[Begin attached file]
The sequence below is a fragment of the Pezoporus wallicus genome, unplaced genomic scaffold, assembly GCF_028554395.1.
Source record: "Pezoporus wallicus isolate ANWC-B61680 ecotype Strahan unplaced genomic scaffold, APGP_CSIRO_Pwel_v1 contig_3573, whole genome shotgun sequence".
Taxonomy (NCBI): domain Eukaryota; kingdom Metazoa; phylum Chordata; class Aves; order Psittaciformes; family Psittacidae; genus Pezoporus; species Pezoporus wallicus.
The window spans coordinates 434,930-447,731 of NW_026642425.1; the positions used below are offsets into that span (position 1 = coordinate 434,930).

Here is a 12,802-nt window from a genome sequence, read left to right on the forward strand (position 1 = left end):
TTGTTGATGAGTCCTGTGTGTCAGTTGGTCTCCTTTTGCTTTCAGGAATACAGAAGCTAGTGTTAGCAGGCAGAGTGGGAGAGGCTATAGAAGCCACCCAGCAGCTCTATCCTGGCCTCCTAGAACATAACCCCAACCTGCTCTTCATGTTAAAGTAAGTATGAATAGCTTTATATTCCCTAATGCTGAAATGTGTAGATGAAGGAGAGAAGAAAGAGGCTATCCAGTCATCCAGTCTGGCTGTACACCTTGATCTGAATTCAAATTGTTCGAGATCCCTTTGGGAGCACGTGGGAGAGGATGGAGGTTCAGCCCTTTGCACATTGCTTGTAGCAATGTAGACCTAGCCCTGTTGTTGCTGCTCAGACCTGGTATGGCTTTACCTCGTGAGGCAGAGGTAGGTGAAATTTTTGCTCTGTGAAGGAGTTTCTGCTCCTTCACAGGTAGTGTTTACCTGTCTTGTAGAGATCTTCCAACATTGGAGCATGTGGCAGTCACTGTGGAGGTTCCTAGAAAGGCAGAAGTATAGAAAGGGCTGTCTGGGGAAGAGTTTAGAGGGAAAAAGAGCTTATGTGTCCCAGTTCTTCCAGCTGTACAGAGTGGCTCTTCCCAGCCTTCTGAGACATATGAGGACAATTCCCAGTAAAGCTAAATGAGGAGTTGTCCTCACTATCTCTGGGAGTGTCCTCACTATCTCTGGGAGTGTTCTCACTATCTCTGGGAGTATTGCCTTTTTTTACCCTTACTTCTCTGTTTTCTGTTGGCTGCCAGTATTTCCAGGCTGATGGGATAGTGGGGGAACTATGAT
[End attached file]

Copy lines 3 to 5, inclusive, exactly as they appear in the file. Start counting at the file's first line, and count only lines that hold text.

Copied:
Taxonomy (NCBI): domain Eukaryota; kingdom Metazoa; phylum Chordata; class Aves; order Psittaciformes; family Psittacidae; genus Pezoporus; species Pezoporus wallicus.
The window spans coordinates 434,930-447,731 of NW_026642425.1; the positions used below are offsets into that span (position 1 = coordinate 434,930).

Here is a 12,802-nt window from a genome sequence, read left to right on the forward strand (position 1 = left end):